SLAM DUNK

SHOOT LOW SCORES, HAVE MORE FUN - BY RICKIE FOWLER

Golf Digest (South Africa) - - Front Page - BY RICKIE FOWLER 2015 PLAY­ERS CHAM­PION

TAKE­AWAY: TURN THE TOE UP

▶ In my old take­away, the club­face pointed at the ball for too long. There was this ini­tial ten­sion as my shoul­ders turned early while the club slowly dragged back, putting the club­face in a shut po­si­tion. To fix this, my slow-mo­tion re­hearsal thought was, The toe of the club makes the first move.

When the toe ro­tates up to begin the swing, it syncs my wrist hinge with my shoul­der turn right from the start. An­other way to think of this is, the fore­arms make the first move: They ro­tate un­til the toe points to the sky ( inset). It’s a mat­ter of pref­er­ence. Ei­ther thought works equally well and pro­duces a re­ally fluid take­away.

Here’s the most im­por­tant drill I prac­tised: I stop my take­away when the club gets par­al­lel with the ground. At that point, I check that the shaft falls per­fectly along my toe line ( be­low). This means that from my view, the butt of the club is on the tip of my right shoe and points at my tar­get. It means I’m “on plane.” This drill gave me so much con­fi­dence that I made it my wag­gle. I re­hearse it once with smooth rhythm, re­turn the club to ad­dress, then swing.

An­other thing Butch and I worked on: At ad­dress, keep your chin off your neck. Stand­ing tall with a proud chin cre­ates room for the shoul­ders to turn back and through.

‘I CHECK THAT THE SHAFT FALLS PER­FECTLY ALONG MY TOE LINE.’

THE FEEL FOR ME IS, I’M HOLD­ING AN UM­BRELLA ON MY BACK­SWING.’

BACK­SWING: STAY CON­NECTED

▶ I used to suf­fer the same ten­dency that af­fects a lot of am­a­teurs: My arms kept go­ing back af­ter I com­pleted my shoul­der turn. When the arms get dis­con­nected from the trunk mus­cles like this, the club goes past par­al­lel and can cause a bunch of is­sues. The grip might bounce around in your hands, and you’re go­ing to have to find a way to re-sync your arms with your chest on the down­swing. If you don’t sync them, you end up flip­ping your wrists at the ball to save the shot.

So to keep ev­ery­thing uni­fied go­ing back, my slow-mo­tion re­hearsal thought was, I’m

hold­ing an um­brella on my back­swing. As in, I stop go­ing back the mo­ment I feel the shaft points straight up and down like an um­brella ( above). In re­al­ity, the club trav­els much fur­ther. But this is what I, and the other over-swingers out there, need to feel to de­liver the club to a clas­sic po­si­tion at the top with the shaft par­al­lel to the ground ( inset).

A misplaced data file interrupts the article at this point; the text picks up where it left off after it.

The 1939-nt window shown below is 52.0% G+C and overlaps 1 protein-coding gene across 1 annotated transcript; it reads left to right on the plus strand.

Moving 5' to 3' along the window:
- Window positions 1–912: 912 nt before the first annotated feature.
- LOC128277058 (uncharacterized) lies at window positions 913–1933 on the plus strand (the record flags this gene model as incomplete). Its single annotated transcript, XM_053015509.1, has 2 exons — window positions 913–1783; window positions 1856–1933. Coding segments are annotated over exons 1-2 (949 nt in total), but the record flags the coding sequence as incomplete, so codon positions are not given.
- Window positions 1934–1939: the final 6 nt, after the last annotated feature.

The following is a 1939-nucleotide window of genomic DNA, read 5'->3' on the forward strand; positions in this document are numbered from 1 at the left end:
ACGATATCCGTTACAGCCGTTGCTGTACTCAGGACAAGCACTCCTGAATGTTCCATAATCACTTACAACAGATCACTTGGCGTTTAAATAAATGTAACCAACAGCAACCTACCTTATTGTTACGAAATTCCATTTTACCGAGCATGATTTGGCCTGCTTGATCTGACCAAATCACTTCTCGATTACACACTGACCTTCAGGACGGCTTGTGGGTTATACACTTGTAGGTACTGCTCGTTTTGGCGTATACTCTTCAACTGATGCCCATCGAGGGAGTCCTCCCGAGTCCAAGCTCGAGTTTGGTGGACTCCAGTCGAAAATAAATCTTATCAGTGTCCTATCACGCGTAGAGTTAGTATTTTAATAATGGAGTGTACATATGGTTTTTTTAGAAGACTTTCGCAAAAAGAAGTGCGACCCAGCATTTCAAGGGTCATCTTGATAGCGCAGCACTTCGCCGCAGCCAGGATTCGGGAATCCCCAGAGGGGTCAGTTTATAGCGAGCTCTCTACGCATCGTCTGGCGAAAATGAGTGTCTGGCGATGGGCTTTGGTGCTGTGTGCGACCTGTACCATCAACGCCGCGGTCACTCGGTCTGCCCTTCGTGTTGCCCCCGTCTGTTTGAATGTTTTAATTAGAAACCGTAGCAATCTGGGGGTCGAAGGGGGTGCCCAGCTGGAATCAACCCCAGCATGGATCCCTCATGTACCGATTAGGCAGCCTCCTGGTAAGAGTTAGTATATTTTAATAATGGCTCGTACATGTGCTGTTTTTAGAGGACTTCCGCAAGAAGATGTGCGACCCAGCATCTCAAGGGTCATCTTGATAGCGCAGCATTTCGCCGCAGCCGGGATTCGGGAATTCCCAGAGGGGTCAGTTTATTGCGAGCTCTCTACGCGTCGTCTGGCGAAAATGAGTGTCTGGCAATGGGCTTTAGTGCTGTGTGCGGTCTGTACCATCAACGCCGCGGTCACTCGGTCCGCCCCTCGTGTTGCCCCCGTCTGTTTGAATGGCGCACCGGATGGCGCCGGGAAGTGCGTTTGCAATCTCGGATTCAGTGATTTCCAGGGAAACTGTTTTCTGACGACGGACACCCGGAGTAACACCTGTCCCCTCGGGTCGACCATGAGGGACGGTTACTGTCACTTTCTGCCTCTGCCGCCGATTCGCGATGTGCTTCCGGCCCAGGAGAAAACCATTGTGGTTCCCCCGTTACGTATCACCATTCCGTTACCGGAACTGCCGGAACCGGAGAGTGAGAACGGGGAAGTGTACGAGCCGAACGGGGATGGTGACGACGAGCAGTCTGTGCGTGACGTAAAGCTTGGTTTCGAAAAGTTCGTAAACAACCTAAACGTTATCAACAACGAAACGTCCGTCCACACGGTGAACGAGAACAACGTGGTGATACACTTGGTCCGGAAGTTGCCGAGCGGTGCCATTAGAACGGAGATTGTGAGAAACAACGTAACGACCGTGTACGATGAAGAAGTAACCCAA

At the be­gin­ning, when the um­brella thought wasn’t al­ways work­ing, Butch told me to pre­tend I was Steve Stricker. Strick prob­a­bly has the most quiet wrist hinge on tour. For golfers who can get overly wristy, Strick’s sim­ple, straight-arm ac­tion is an­other great im­age.

IM­PACT: ALL TO­GETHER

▶ On the down­swing, I used to hang back on my right side and throw my arms out and away from my body to hit the ball. My short irons would fly way high and on off-days go all over the place.

I men­tioned ear­lier how I want to make a full-body re­lease. This means my hands and wrists are pas­sive at im­pact. My chest cov­ers the ball, and I feel that my arms, trunk, hips and legs – just about ev­ery ounce of me ex­cept my hands and wrists – are mov­ing to­gether to re­lease the club ( inset). This tip is more psy­cho­log­i­cal than phys­i­cal. Get­ting all of your body to swing in uni­son is ac­tu­ally pretty nat­u­ral, but com­mit­ting your mind is eas­ier said than done when you’re on the course with trou­ble all around. But trust it. It’s usu­ally when we try to guide a shot that we miss it big.

As for me­chan­i­cal guid­ance, my slow-mo­tion re­hearsal thought was, Keep the club­head in line with my hands and chest past im­pact. I’d stop to check this all the time ( left). If I saw the club­head left of my hands here, it meant my wrists had bro­ken down and I flipped. I needed moves I could trust, and that’s what I have now.

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